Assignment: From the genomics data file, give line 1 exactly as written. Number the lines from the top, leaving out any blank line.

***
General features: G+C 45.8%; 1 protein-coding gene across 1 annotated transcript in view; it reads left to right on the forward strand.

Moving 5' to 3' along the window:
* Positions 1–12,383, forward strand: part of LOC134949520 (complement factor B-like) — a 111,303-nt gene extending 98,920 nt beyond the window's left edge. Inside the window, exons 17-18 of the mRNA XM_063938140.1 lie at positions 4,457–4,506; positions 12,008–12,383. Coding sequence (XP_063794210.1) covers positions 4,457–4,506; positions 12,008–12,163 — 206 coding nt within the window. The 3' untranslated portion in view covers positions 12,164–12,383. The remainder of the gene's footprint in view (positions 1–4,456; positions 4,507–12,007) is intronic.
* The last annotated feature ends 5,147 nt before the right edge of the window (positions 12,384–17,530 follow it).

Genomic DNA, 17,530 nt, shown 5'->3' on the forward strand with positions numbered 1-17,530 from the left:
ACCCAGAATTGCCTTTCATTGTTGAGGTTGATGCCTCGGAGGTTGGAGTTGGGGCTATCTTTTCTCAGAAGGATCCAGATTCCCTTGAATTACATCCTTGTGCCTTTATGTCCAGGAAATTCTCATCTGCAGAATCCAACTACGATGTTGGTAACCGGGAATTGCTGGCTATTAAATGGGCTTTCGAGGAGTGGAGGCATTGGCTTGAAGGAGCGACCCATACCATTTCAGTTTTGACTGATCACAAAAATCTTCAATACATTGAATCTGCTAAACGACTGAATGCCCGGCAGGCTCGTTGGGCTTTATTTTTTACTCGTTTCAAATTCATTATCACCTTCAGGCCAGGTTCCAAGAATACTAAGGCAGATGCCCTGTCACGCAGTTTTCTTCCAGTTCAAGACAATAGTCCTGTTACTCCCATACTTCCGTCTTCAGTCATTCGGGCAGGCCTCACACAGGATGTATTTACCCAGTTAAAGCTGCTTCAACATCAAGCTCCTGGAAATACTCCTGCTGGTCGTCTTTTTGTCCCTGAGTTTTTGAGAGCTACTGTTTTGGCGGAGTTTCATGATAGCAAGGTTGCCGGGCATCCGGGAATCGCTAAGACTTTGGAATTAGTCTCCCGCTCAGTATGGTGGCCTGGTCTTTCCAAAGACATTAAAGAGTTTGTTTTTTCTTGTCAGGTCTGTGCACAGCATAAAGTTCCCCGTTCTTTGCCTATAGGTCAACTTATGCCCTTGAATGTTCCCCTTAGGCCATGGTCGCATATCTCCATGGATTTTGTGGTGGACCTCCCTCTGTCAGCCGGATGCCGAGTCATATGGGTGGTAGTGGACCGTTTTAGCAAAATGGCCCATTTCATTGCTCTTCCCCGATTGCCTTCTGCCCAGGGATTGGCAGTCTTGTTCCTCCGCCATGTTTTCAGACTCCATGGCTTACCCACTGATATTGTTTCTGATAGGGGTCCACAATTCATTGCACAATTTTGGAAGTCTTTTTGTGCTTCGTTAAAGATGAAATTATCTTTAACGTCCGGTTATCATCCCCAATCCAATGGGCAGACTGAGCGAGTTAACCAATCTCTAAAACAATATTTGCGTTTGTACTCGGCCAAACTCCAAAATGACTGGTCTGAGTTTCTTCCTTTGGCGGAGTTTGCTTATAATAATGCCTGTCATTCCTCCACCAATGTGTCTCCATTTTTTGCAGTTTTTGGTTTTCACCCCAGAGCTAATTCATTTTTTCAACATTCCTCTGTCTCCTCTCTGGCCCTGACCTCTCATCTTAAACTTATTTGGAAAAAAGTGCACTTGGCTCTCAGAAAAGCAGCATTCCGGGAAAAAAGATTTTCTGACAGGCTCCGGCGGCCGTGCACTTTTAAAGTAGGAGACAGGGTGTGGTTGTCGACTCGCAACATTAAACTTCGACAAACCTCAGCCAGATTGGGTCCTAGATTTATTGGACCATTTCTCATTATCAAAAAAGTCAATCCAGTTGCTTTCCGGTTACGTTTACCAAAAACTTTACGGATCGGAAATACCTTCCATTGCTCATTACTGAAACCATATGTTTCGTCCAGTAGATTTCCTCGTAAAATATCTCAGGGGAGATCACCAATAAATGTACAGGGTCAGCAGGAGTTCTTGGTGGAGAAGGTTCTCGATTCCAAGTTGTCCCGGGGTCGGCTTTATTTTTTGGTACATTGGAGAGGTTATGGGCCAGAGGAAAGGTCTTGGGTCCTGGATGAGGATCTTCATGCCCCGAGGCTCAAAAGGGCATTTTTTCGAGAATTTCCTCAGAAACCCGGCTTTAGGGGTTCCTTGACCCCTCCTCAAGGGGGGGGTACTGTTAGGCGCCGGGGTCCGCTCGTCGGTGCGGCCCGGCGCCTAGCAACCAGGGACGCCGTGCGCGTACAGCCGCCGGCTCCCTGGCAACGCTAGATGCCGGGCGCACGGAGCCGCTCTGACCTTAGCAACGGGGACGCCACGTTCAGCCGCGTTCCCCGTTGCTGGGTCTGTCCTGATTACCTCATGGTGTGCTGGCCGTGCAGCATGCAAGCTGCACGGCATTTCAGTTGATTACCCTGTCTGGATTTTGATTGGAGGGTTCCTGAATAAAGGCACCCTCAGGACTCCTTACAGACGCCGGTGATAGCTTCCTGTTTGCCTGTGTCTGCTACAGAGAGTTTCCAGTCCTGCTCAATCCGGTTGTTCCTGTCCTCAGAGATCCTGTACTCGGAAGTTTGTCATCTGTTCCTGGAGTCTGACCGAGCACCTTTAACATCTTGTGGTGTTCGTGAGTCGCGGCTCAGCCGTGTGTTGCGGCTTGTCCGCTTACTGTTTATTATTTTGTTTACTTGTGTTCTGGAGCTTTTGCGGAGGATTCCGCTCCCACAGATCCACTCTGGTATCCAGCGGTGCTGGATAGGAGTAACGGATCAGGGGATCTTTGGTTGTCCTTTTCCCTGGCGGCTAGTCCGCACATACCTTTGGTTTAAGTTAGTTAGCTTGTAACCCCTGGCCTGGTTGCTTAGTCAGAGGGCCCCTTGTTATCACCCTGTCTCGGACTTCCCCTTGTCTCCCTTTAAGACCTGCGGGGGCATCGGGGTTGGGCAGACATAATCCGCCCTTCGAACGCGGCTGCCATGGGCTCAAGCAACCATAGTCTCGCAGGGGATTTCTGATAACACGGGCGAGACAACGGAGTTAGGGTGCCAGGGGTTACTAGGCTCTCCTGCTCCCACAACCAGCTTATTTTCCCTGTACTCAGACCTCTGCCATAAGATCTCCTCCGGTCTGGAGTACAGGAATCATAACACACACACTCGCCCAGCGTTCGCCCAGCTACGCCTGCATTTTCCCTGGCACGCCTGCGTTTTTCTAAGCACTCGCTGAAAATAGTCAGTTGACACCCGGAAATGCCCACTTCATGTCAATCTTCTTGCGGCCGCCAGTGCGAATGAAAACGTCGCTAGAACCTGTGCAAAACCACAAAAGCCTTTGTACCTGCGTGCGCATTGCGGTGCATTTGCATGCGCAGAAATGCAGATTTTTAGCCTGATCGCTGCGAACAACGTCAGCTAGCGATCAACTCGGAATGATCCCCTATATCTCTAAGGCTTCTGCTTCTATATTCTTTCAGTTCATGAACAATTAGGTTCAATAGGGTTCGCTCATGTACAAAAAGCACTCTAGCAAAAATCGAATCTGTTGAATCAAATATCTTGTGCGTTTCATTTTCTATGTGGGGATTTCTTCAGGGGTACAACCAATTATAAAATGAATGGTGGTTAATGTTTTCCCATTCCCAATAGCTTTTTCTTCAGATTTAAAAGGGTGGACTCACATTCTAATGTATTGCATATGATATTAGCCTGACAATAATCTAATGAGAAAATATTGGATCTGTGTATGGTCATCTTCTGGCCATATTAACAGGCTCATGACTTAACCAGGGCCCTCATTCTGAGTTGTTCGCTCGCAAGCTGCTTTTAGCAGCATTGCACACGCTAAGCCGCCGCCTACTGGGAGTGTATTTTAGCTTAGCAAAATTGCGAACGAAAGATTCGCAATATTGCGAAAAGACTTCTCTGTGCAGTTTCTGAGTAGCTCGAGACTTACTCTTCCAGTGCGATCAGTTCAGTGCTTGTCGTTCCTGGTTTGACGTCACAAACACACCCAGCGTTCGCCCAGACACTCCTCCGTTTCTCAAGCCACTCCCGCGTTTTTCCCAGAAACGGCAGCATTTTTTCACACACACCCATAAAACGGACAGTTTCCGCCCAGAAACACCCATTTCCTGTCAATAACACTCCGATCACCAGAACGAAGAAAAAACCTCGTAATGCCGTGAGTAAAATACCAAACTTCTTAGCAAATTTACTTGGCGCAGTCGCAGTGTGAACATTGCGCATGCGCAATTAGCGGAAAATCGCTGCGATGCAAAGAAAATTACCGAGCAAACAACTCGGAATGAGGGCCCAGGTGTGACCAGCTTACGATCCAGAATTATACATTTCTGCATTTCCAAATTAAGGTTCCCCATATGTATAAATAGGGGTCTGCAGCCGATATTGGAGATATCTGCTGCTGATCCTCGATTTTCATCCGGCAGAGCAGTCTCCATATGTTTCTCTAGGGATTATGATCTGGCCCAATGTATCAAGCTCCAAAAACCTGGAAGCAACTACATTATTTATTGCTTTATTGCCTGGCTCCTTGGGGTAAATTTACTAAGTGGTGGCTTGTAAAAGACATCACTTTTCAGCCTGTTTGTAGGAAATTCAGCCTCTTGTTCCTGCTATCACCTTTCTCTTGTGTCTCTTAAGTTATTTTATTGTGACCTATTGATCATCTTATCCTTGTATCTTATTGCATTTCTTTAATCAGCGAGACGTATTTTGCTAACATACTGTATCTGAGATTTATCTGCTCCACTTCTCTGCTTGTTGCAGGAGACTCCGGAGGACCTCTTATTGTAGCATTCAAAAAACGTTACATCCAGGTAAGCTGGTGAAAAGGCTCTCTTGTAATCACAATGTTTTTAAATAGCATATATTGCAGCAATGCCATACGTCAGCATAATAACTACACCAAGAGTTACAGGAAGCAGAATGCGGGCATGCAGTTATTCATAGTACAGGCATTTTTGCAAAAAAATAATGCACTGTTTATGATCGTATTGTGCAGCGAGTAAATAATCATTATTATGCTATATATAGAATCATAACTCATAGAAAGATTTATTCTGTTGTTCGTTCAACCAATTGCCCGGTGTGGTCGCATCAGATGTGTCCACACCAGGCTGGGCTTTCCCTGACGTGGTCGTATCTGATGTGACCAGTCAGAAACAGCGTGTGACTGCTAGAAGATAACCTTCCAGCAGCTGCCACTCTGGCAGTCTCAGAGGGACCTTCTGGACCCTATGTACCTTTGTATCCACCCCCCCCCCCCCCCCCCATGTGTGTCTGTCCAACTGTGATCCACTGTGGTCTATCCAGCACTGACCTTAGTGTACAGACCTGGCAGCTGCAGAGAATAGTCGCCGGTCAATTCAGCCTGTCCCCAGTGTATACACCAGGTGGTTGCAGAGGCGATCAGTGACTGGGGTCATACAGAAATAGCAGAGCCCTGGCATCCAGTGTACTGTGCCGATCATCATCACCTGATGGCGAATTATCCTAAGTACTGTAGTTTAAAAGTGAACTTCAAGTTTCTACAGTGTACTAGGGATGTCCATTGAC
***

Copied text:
General features: G+C 45.8%; 1 protein-coding gene across 1 annotated transcript in view; it reads left to right on the forward strand.